Each issue carries an
imprimatur from the
Archdiocese of Cincinnati.
Reprinting prohibited


The Healing Jesus:
Interpreting the Miracle Stories

by Helen Doohan

The healing episodes in Scripture engage readers in a way that the teachings and sermons may not. These wonderful narratives spark our curiosity and heighten our interest. To imagine one paralytic taking up his pallet and walking (Mark 2:12) or another leaping and shouting words of praise because of an unexpected cure (Acts 3:8) is to experience the joy of the Gospel. Think also of the relief of the woman with the flow of blood (Luke 8:47) or the ecstatic response of Jairus at the news of his daughter—s restoration to life (Luke 8:56).

Healing is part of a larger tradition within Scripture, and the relationship between healing and sickness is not confined to physical ills. In fact, the miracle tradition tells us more about the power of God at work in our lives than it does about health. These episodes point to growth in wholeness and holiness because of the healing touch of the Lord.

Let—s examine these remarkable stories by reflecting on the purpose and meaning of the miracle tradition in the first century and the impact of Jesus— healing ministry then and now.

Miracle stories circulated independently before their insertion into the written Gospels. Preachers readily told audiences about what Jesus said and did, often adapting the stories to suit the needs of the hearers. The written Gospel narratives likewise reinterpret and adapt the original material according to the community—s faith understanding of Jesus as Messiah and Risen Lord. It is not uncommon to see that Jesus heals individuals of their diseases "in fulfillment of the Scriptures" (Matthew 8:17), since the Jews associated healing with Messianic activity.

As the community—s faith in Jesus grows, they reflect their understanding of Jesus— uniqueness. The healing power of Jesus includes restoring sight to a man born blind (John 9:7) and life to Lazarus who is dead for three days (John 11:44), miracles beyond the power of ordinary wonder workers of the time. In other words, the miracle tradition becomes a vehicle for expressing the faith convictions of the early Church.

What Is a Miracle?

While we often think of miracles as supernatural events or a suspension of the laws of nature, the biblical mind expected miracles and interpreted them as a manifestation of God—s control over the world, life and evil. Miracles can rightly be described as acts of power (from the Greek word dynameis). However, the best description of a miracle in Scripture is as a sign or wonder, an understanding that has precedents in the Jewish Scriptures (Exodus 16:4, 15; Numbers 11:8; 2 Kings 5:14 and 4:32-33).

Think for the moment about the purpose of a road sign. It indicates or points to a direction. We pay little attention to the sign itself; rather our interest is in its meaning. To make this point clear to our university students, I use the example of travelling to Seattle from Spokane on spring break. "What do you do when you see the sign that indicates —Seattle West—? Do you ever get out of your car, touch the sign, feel the letters, examine the colors and so on?" You can imagine the response!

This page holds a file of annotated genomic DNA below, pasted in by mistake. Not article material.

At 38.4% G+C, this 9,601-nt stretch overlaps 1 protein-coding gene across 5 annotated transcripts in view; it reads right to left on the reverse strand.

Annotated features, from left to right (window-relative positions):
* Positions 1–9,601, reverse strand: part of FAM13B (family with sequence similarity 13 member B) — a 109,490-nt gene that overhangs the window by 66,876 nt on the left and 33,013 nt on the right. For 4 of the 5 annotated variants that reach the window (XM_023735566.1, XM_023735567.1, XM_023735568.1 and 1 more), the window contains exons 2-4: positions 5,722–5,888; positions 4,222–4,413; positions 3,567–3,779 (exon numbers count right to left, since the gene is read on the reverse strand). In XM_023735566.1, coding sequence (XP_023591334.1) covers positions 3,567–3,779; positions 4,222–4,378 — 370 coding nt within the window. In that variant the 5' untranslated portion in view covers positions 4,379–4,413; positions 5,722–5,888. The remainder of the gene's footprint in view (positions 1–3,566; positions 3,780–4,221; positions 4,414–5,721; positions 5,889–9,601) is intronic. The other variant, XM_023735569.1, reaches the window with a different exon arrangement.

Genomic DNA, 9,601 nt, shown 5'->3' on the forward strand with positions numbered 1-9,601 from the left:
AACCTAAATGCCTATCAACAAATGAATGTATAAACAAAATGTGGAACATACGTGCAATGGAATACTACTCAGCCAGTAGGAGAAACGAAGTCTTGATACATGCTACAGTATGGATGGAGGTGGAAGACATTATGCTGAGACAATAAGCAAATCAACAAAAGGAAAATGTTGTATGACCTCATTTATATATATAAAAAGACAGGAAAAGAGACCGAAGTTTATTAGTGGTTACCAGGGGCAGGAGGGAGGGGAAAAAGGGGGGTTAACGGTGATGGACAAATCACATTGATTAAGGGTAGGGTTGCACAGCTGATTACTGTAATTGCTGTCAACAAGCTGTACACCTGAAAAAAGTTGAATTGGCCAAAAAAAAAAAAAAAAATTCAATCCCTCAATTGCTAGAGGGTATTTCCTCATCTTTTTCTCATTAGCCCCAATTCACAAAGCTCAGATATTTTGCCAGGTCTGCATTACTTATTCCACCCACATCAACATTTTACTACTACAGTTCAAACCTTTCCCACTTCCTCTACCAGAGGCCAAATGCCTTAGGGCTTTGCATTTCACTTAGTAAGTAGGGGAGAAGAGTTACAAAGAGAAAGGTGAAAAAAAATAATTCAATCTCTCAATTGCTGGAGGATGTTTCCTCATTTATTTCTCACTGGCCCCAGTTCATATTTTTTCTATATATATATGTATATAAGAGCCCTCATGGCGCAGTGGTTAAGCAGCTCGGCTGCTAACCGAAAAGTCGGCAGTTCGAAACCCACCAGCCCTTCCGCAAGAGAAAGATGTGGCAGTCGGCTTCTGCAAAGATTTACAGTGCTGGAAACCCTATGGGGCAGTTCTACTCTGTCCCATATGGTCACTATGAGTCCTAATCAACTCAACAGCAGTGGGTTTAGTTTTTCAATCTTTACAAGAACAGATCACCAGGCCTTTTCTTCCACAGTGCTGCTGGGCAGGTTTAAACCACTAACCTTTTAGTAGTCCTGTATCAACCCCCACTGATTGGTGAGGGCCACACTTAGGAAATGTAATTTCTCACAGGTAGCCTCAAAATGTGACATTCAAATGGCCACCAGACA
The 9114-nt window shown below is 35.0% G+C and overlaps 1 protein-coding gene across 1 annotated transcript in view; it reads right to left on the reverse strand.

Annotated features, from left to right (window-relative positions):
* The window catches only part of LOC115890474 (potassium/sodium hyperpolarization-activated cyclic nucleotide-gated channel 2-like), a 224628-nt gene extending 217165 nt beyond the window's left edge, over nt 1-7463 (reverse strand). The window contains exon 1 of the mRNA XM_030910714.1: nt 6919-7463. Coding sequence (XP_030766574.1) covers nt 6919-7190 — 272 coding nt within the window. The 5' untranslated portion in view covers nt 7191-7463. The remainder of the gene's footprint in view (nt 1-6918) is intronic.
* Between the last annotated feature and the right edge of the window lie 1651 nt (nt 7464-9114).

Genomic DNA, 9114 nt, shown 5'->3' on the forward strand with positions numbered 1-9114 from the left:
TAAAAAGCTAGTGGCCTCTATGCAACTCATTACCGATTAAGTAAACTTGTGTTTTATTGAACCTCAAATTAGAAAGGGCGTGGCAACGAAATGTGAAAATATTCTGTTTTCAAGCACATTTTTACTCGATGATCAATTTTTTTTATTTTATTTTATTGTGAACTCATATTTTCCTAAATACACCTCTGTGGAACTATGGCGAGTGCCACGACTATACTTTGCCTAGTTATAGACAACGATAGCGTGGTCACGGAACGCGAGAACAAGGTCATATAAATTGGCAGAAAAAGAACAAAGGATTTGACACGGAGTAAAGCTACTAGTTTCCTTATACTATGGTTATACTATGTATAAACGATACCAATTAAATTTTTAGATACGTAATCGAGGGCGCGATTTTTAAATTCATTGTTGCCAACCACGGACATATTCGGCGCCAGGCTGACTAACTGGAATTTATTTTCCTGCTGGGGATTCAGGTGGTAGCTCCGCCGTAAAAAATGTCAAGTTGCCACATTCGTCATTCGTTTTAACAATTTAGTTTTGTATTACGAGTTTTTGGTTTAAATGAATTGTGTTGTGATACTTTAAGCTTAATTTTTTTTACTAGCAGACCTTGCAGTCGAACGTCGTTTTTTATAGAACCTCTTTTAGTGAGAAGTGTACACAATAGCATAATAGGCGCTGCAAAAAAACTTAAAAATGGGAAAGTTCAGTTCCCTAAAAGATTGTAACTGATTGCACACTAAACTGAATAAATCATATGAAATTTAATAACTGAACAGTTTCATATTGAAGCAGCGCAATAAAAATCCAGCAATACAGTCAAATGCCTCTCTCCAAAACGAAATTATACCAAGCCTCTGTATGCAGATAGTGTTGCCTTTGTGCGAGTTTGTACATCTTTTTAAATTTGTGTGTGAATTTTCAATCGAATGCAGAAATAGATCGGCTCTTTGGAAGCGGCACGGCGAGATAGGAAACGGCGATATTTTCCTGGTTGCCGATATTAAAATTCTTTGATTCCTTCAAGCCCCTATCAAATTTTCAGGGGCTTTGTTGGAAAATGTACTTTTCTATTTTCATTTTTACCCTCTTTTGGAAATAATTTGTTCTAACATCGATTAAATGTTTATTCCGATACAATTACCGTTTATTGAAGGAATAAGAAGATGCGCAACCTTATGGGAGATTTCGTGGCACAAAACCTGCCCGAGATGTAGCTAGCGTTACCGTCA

Translate this approach to the signs/miracles in the Gospels. Biblical signs are important because of what they indicate. In the Gospels, the signs tell us something about Jesus as healer and about the power of God at work in and through Jesus. The people who witnessed these signs reacted with awe and wonder because of the power of God acting on their behalf. Many followed Jesus in faith and proclaimed the Good News as a result of these signs.

Interpreting the Signs

The question we should ask of the healing episodes is "What do they mean?" not "How did it happen?" Let—s examine a few of the healings in the New Testament. The Gospel of Mark contains some insightful episodes about the healing power of Jesus.

In Mark 2:1-12, the author relates the episode of the cure of the paralytic and inserts within this account a pronouncement about the forgiveness of sins, thereby changing a healing story into a controversy. The controversies in Mark—s Gospel lead to confrontations between Jesus and his opponents over new interpretations of Jewish laws and rituals. In this inserted section, the scribes receive a response to their inner questioning: "Who has the power to forgive sins, but God alone?" Jesus, knowing what is in their hearts, cures the man, but also forgives him so "that you may know that the Son of Man has authority on earth to forgive sins" (2:10).

The authority of Jesus is the issue at stake in this episode. While all the observers were amazed and glorified God, the opponents began to plot Jesus— death (Mark 3:6). This interesting healing reflects the Marcan community—s understanding of Jesus. He is the one who claims authority that belongs to God alone and through his powerful acts God is glorified.